There is, however, a growing realization of the inherent value of Nature quite apart from its usefulness to humanity. This is perhaps the central insight of what has come to be known as Deep Ecology. One might think this less than a monumental paradigm shift, but it is in fact so counter to the default human self-absorption that the means to its actual realization in conscious experience requires a transformative experience typically described as “spiritual”. It is here, we believe, that a new philosophical Daoism can make a significant contribution.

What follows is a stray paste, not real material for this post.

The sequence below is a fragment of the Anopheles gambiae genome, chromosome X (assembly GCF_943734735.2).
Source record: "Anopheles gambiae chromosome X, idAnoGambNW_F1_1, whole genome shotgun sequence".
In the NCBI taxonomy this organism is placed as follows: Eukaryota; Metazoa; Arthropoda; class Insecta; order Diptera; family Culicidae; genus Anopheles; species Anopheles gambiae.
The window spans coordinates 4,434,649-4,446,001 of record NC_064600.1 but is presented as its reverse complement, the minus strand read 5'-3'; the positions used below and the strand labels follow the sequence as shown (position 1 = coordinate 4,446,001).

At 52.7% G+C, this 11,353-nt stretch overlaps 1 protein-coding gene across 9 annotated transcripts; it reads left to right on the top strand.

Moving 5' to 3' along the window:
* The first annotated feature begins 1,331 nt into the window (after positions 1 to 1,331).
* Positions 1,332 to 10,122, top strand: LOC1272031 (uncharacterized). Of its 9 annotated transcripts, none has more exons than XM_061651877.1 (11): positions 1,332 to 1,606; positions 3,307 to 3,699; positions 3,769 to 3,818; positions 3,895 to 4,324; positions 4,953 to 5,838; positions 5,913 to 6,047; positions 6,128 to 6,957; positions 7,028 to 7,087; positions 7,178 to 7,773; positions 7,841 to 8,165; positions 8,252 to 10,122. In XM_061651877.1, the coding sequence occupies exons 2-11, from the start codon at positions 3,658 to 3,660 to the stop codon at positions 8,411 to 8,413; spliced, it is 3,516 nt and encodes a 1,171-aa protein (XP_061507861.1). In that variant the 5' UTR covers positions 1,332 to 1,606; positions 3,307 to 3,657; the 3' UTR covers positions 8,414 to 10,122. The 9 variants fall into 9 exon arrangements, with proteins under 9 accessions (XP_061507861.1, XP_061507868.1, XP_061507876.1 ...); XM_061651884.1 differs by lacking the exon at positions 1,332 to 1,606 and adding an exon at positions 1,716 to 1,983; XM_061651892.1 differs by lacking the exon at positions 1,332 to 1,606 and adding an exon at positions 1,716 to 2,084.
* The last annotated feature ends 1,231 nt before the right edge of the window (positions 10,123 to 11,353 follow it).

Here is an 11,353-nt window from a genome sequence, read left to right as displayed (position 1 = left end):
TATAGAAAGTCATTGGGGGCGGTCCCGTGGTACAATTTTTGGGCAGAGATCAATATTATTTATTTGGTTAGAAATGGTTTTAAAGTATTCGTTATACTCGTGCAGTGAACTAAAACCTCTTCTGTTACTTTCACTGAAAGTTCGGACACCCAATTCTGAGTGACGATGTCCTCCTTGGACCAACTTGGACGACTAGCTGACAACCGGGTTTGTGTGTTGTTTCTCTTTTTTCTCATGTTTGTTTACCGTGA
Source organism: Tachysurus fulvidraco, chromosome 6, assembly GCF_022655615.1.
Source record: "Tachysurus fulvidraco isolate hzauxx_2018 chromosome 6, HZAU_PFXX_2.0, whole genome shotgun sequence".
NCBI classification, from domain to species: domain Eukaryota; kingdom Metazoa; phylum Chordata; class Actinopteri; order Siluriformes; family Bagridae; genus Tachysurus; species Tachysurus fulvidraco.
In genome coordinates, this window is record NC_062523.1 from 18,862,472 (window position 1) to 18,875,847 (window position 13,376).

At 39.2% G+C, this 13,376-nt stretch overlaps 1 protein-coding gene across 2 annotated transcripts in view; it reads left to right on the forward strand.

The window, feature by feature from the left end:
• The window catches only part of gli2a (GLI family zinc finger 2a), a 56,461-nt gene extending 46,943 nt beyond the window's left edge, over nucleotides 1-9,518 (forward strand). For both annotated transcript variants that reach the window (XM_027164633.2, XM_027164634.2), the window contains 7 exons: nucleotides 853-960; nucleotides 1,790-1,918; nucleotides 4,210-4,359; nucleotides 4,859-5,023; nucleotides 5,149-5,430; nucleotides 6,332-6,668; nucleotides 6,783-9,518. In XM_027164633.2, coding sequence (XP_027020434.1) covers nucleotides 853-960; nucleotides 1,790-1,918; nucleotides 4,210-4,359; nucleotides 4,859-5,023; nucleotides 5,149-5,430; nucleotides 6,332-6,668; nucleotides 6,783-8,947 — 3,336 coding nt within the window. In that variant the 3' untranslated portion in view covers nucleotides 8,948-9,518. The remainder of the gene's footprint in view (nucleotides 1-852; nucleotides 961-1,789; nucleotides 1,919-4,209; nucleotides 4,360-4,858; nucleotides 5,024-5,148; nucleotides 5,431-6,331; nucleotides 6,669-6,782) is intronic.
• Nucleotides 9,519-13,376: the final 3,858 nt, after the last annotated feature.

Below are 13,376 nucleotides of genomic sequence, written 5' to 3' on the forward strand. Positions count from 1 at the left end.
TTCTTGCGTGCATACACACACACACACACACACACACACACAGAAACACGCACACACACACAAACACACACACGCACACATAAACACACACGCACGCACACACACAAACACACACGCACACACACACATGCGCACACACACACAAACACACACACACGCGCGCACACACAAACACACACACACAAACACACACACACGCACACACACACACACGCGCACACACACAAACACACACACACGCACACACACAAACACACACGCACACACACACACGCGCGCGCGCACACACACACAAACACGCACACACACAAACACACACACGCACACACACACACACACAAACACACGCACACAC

We have an inkling of this appreciation in a famous quote from Henry David Thoreau’s essay “Walking”: “In Wildness is the preservation of the world.” Thoreau’s concern was still principally with the preservation of humanity, however. He was concerned that “civilization” has so distorted humanity’s innate connection with Nature that it is in danger of losing itself. “I wish to speak a word for Nature, for absolute freedom and wildness, as contrasted with a freedom and culture merely civil—to regard man as an inhabitant, or a part and parcel of Nature, rather than a member of society”. This sentiment is in complete harmony with a more fundamental affirmation of the value of Nature quite apart from its benefits to humanity, for it is that very self-value that makes it useful, yet it does not explicitly enunciate that insight. What it does do, is point out the inviolable interconnectness of humanity with Nature and the realization that the health of the human psyche depends on the nurture of that connectedness. Humanity is Nature. This is more than simply a statement of biological fact, important as that is, but also touches on what, in general parlance, is described as “spiritual”, or more philosophically, as metaphysical. This connectedness is organic and as such cannot be experienced cognitively. It requires some form of “mystical” experience.